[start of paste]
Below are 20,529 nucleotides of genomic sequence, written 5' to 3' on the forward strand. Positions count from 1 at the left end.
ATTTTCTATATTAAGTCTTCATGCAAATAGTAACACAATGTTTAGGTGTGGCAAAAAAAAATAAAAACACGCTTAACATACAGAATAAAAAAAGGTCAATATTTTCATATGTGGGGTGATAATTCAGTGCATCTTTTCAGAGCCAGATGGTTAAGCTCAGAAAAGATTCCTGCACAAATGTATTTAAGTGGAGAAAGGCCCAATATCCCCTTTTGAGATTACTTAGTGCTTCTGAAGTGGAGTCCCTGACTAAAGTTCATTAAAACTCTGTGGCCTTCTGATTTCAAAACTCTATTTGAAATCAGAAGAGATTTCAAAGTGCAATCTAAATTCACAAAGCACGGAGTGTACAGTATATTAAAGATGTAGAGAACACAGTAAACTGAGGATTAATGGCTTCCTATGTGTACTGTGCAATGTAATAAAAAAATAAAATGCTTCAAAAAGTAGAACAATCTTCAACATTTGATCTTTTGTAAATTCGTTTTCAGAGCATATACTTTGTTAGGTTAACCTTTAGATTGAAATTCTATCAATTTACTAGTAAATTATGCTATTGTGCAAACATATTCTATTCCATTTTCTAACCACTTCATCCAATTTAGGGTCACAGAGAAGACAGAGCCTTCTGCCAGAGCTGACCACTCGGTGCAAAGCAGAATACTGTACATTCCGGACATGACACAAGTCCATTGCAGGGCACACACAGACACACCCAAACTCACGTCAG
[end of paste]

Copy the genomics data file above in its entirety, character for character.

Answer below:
Below are 20,529 nucleotides of genomic sequence, written 5' to 3' on the forward strand. Positions count from 1 at the left end.
ATTTTCTATATTAAGTCTTCATGCAAATAGTAACACAATGTTTAGGTGTGGCAAAAAAAAATAAAAACACGCTTAACATACAGAATAAAAAAAGGTCAATATTTTCATATGTGGGGTGATAATTCAGTGCATCTTTTCAGAGCCAGATGGTTAAGCTCAGAAAAGATTCCTGCACAAATGTATTTAAGTGGAGAAAGGCCCAATATCCCCTTTTGAGATTACTTAGTGCTTCTGAAGTGGAGTCCCTGACTAAAGTTCATTAAAACTCTGTGGCCTTCTGATTTCAAAACTCTATTTGAAATCAGAAGAGATTTCAAAGTGCAATCTAAATTCACAAAGCACGGAGTGTACAGTATATTAAAGATGTAGAGAACACAGTAAACTGAGGATTAATGGCTTCCTATGTGTACTGTGCAATGTAATAAAAAAATAAAATGCTTCAAAAAGTAGAACAATCTTCAACATTTGATCTTTTGTAAATTCGTTTTCAGAGCATATACTTTGTTAGGTTAACCTTTAGATTGAAATTCTATCAATTTACTAGTAAATTATGCTATTGTGCAAACATATTCTATTCCATTTTCTAACCACTTCATCCAATTTAGGGTCACAGAGAAGACAGAGCCTTCTGCCAGAGCTGACCACTCGGTGCAAAGCAGAATACTGTACATTCCGGACATGACACAAGTCCATTGCAGGGCACACACAGACACACCCAAACTCACGTCAG